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German grid plans unprepared for rapid coal exit – study

Power

25 Jul 2018 13:58

Bonn

25 Jul 2018 13:58

(Montel) German plans to expand power line networks are ill-suited to the possibility of a rapid coal phaseout, the country’s Institute for Applied Ecology (Öko Institut) said in a study on Wednesday.

Expedited coal plant closures – something Berlin is considering – implied significantly different network requirements in the next decade compared to scenarios prepared by the BNA network regulator in conjunction with Transmission System Operators (TSOs), according to the study. 

The study looked at an official scenario for 2024 in which brown coal was slated to still provide 15 GW of generation capacity and hard coal 26 GW. 

The authors then investigated the implications of reducing this capacity by roughly half to 6 GW and 14 GW respectively. The reductions implied a swifter rollout of renewable energy together with another 18 GW of gas-fired units. 

Changes of this magnitude would make some of Germany’s present network projects redundant – such as connections between Saxony and Bavaria – while shifting congestion elsewhere, like the north of the country. 

“The doesn’t mean the scenario will lead to less network development, rather it suggest we may need a very different network expansion.“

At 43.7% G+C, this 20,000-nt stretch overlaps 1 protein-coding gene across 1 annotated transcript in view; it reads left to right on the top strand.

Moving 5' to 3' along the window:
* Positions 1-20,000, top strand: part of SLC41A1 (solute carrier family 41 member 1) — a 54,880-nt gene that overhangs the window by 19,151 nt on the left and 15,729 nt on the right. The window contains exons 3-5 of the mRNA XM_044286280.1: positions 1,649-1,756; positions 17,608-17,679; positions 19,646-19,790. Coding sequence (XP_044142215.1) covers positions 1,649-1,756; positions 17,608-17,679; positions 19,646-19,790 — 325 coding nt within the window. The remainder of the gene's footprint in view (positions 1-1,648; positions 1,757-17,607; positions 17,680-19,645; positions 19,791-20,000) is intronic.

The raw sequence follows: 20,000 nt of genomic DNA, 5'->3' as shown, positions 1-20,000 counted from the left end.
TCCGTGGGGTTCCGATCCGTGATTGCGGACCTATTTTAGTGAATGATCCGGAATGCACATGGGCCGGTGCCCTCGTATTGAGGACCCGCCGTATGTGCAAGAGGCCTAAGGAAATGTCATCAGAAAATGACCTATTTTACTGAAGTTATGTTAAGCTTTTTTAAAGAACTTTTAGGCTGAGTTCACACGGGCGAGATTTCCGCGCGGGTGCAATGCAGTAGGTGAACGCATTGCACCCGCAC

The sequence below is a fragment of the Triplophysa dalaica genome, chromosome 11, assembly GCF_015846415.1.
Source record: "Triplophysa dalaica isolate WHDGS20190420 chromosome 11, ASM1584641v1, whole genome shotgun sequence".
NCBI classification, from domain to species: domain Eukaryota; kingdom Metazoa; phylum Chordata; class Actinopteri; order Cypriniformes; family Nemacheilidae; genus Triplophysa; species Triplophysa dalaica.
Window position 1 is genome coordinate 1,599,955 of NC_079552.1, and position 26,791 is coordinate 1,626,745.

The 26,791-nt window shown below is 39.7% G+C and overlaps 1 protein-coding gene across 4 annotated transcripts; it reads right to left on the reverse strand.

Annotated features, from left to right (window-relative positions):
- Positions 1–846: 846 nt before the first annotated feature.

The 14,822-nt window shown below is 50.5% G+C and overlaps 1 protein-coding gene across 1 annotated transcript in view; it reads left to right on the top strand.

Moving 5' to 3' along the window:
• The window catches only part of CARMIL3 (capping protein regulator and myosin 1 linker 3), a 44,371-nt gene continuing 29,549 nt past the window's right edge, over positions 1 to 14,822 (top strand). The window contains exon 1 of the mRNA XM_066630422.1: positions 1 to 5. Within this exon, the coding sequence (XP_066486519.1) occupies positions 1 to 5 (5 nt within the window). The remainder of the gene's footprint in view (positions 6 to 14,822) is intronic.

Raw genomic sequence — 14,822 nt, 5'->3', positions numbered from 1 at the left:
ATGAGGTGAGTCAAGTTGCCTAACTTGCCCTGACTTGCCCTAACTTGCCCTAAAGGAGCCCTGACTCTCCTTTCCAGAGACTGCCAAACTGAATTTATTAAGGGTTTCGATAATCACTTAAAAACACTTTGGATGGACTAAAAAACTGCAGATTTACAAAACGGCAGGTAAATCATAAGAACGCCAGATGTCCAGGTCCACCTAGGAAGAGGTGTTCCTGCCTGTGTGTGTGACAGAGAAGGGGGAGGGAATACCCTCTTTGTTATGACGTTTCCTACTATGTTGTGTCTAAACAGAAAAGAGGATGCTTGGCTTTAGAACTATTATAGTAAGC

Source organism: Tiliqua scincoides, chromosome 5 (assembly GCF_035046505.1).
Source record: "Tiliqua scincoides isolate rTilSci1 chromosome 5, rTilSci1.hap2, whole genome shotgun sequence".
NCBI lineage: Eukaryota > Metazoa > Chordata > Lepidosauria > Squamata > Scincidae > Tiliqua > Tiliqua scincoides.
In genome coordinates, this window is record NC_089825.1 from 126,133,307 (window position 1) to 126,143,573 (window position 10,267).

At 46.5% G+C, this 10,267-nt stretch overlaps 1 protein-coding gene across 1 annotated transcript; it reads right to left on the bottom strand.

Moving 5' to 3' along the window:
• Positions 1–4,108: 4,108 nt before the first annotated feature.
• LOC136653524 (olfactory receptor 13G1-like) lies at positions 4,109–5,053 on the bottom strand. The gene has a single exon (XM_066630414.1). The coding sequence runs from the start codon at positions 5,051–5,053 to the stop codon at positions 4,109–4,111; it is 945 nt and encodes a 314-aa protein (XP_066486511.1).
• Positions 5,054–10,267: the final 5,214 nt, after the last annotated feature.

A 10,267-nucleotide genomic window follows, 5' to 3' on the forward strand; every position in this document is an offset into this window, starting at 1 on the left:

Carbon savings
The German energy sector could save up to 80m tonnes of carbon annually by 2024 through such sharper coal plant closures, but present network plans would also ensure a sharp rise in congestion and waste of clean power, the study said.  

Nearly a quarter, or 18 TWh, of the additional 76 TWh of renewable energy generated would need to be curtailed. 

“This implies the network is not robust enough to support a ‘swift coal exit’ scenario well,” the authors said.  

Germany has struggled to roll out the grids it needs to keep pace with its expansion of renewable energy, which met 36% of German power demand last year. 

The German government has tasked a commission with recommending by the end of the year a fair way and deadline for exiting coal generation to help curb Germany’s stubbornly high emissions.

The Öko Institute urged lawmakers to accommodate the implications of coal plant closures in the country’s planning process. 

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